Research World (February 2005)
Is the respondent disappearing? For some years now, non-response has been a major cause of concern for market researchers. And those people who are still prepared to co-operate in research, i.e. the respondents, are being converted into participants and ambassadors. Traditional methods are apparently being traded in for bricolage, ethnography, semiotics, diaries, photographs, home videos, observation and large workshops with consumers or clients (so-called consumer shoe groups). Disciplines such as linguistics, neuroscience and cognitive psychology are being used to provide additional consumer insight. This is indeed fascinating but what are we actually doing by giving the respondent a different and sometimes broader role? What exactly is being measured and how reliable is the information? There is also a growing trend to contact respondents through remote control. A considerable amount of research is being conducted using online access panels especially when it comes to international research. This development offers quite a few opportunities but on the other hand, you no longer see or hear the respondent at all. Who is participating in this type of research? What can you do and what should you not do? Which tools can be used and which not? The total lack of physical contact has its advantages but there are also a number of obvious limitations.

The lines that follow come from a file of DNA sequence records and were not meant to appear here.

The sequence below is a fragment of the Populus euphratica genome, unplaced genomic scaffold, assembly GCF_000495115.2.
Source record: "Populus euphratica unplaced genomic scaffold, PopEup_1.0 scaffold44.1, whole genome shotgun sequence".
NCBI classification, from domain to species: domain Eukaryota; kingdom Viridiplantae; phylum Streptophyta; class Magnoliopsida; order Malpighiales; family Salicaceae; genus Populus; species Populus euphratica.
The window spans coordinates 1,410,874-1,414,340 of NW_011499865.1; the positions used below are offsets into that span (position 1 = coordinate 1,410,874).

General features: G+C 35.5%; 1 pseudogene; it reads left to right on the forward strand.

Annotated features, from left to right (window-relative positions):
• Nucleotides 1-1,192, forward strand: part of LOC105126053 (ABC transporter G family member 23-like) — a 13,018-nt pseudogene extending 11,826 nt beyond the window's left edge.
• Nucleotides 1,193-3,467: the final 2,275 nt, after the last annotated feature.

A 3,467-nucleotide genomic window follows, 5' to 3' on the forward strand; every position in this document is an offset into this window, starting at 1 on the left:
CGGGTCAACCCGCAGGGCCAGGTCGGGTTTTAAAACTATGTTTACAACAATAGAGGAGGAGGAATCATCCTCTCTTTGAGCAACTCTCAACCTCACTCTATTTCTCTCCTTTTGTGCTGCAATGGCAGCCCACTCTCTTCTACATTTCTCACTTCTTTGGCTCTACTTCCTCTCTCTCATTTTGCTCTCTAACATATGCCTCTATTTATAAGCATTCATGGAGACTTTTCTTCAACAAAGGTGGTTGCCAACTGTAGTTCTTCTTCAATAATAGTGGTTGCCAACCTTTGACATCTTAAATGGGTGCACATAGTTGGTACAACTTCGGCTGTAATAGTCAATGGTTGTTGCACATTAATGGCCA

- This could also be of interest